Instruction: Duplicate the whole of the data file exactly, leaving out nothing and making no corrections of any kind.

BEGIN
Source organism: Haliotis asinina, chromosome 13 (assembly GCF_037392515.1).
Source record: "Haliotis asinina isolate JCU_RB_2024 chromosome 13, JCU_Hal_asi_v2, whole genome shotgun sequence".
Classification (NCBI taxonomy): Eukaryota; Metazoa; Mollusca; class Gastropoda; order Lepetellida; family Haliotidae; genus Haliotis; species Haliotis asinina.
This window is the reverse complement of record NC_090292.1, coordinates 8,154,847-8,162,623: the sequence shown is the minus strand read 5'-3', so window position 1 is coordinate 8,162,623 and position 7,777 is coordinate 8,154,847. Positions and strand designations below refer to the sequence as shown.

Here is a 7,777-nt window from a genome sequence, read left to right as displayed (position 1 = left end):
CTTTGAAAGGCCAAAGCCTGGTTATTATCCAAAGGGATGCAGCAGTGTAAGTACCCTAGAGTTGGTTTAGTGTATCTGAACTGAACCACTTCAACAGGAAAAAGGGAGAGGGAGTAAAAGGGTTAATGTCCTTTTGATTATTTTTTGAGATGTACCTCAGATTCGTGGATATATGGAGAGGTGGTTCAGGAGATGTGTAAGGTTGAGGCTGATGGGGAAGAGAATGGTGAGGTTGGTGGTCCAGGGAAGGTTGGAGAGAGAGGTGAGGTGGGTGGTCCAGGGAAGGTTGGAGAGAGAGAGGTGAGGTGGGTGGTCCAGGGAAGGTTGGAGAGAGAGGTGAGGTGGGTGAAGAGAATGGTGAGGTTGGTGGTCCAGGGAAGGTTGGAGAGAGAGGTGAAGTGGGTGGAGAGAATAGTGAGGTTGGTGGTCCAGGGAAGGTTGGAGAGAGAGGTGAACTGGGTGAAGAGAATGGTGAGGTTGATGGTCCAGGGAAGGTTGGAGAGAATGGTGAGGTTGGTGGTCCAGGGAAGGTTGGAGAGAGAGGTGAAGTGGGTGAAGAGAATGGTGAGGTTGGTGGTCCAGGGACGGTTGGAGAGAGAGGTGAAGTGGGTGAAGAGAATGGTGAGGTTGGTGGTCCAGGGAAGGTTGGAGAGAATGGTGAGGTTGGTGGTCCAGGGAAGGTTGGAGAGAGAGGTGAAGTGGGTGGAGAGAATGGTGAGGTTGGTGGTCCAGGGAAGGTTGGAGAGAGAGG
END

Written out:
Source organism: Haliotis asinina, chromosome 13 (assembly GCF_037392515.1).
Source record: "Haliotis asinina isolate JCU_RB_2024 chromosome 13, JCU_Hal_asi_v2, whole genome shotgun sequence".
Classification (NCBI taxonomy): Eukaryota; Metazoa; Mollusca; class Gastropoda; order Lepetellida; family Haliotidae; genus Haliotis; species Haliotis asinina.
This window is the reverse complement of record NC_090292.1, coordinates 8,154,847-8,162,623: the sequence shown is the minus strand read 5'-3', so window position 1 is coordinate 8,162,623 and position 7,777 is coordinate 8,154,847. Positions and strand designations below refer to the sequence as shown.

Here is a 7,777-nt window from a genome sequence, read left to right as displayed (position 1 = left end):
CTTTGAAAGGCCAAAGCCTGGTTATTATCCAAAGGGATGCAGCAGTGTAAGTACCCTAGAGTTGGTTTAGTGTATCTGAACTGAACCACTTCAACAGGAAAAAGGGAGAGGGAGTAAAAGGGTTAATGTCCTTTTGATTATTTTTTGAGATGTACCTCAGATTCGTGGATATATGGAGAGGTGGTTCAGGAGATGTGTAAGGTTGAGGCTGATGGGGAAGAGAATGGTGAGGTTGGTGGTCCAGGGAAGGTTGGAGAGAGAGGTGAGGTGGGTGGTCCAGGGAAGGTTGGAGAGAGAGAGGTGAGGTGGGTGGTCCAGGGAAGGTTGGAGAGAGAGGTGAGGTGGGTGAAGAGAATGGTGAGGTTGGTGGTCCAGGGAAGGTTGGAGAGAGAGGTGAAGTGGGTGGAGAGAATAGTGAGGTTGGTGGTCCAGGGAAGGTTGGAGAGAGAGGTGAACTGGGTGAAGAGAATGGTGAGGTTGATGGTCCAGGGAAGGTTGGAGAGAATGGTGAGGTTGGTGGTCCAGGGAAGGTTGGAGAGAGAGGTGAAGTGGGTGAAGAGAATGGTGAGGTTGGTGGTCCAGGGACGGTTGGAGAGAGAGGTGAAGTGGGTGAAGAGAATGGTGAGGTTGGTGGTCCAGGGAAGGTTGGAGAGAATGGTGAGGTTGGTGGTCCAGGGAAGGTTGGAGAGAGAGGTGAAGTGGGTGGAGAGAATGGTGAGGTTGGTGGTCCAGGGAAGGTTGGAGAGAGAGG